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Review: Juanes thrills Tampa's Straz Center with arena-sized rock-star theatrics

Juanes performed to a rabid crowd at Tampa's Straz Center on June 30, 2013, as shown in this still from a video the Colombian rock singer, front and center, posted to Facebook.

Juanes performed to a rabid crowd at Tampa's Straz Center on June 30, 2013, as shown in this still from a video the Colombian rock singer, front and center, posted to Facebook.

It was hard to tell if it was the thunder outside or inside that was rattling the walls of the Straz Center on Sunday night, as Colombian rocker and humanitarian Juanes was making the final stop of his Loud and Unplugged Tour.

The music may have been (mostly) acoustic, but it was loud and the electricity that wasn’t flowing into instruments drove the flashing spotlights that followed the 40-year-old global star around the stage as he sang hits spanning 13 years, encouraged audience participation and chatted it up with fans.

Juanes has said people don’t have to be Latino to connect with his music. Don’t speak Spanish? No problem; there's always the magic of the rhythms and the melodies.

He’s right ... kinda. This rabid fan — who can only Google the translation of his songs — never, ever more badly wished she habla Espanol (as most at the almost-full Straz Center did) than when the sexy, movie-star-handsome singer chatted it up with the audience.

Wearing tight, ripped jeans and a jacket, the singer — so proud of his Colombian heritage that he refuses to do an entire CD in English — opened with the title song from his debut album, Fijate Bien, which means “look carefully.” Unlike in most of his songs, he isn’t talking about love, as he melds rock with traditional Colombian music. He’s talking about the land mines buried by drug lords in Colombia: Look carefully where you tread / Look when you walk / In case a mine destroys your feet, my love.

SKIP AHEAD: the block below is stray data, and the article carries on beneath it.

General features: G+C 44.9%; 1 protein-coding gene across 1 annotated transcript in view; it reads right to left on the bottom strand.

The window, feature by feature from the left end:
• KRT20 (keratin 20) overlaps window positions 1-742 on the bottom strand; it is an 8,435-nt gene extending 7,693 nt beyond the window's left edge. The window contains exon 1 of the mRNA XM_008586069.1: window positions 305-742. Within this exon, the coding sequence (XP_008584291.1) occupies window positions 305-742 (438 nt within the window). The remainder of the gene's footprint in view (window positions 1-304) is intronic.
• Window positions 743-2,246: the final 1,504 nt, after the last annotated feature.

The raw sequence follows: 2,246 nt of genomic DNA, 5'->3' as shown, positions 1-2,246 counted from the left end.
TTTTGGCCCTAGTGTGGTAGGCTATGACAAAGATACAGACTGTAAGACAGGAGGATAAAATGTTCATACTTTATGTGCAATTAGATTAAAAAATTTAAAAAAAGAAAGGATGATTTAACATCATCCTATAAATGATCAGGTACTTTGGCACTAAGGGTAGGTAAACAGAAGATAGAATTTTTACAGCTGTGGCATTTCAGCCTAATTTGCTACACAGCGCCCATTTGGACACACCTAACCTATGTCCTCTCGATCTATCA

Juanes had the audience on its feet with Camisa Negra (“Black Shirt”) early in the show, and they were up and down through many of the 17 songs he zipped through with his 11-piece band — including congas and bongos and maracas and horns — and throwback rock antics like playing behind his back or jumping around the stage like Pete Townsend.

The crowd waited patiently for arguably his most famous song, A Dios Le Pido (“I Ask of God”), one of five hits from his second album, Un Dia Normal in 2002. What does he ask of God? “If I die, let it be of love.” Ah. It was so worth the wait. Got everyone so pumped they hardly noticed the deep puddles they had to go through to get back to their cars.

His female backup singer, Rachel Sofia of Puerto Rico, was also the opening act, a quick 20-minute set that showcased her fantastic pipes. Keep your eye out for her first album. She has a beautiful voice and wowed the audience when Juanes pulled her to the front of the stage to sing back and forth with him on Fotografia.

By the way, not many people in America seem to know who Juanes is. I’m afraid Juan Es(teban) Aristizábal Vásquez might be the most talented and famous (he’s sold 16 million albums around the world) rocker no one knows. It’s a shame. The world’s getting smaller. Our interests should be getting wider.

(Oh, and note to self: Learn Spanish.)

-- Patti Ewald, tbt*



[Last modified: Monday, July 1, 2013 5:41pm]

    

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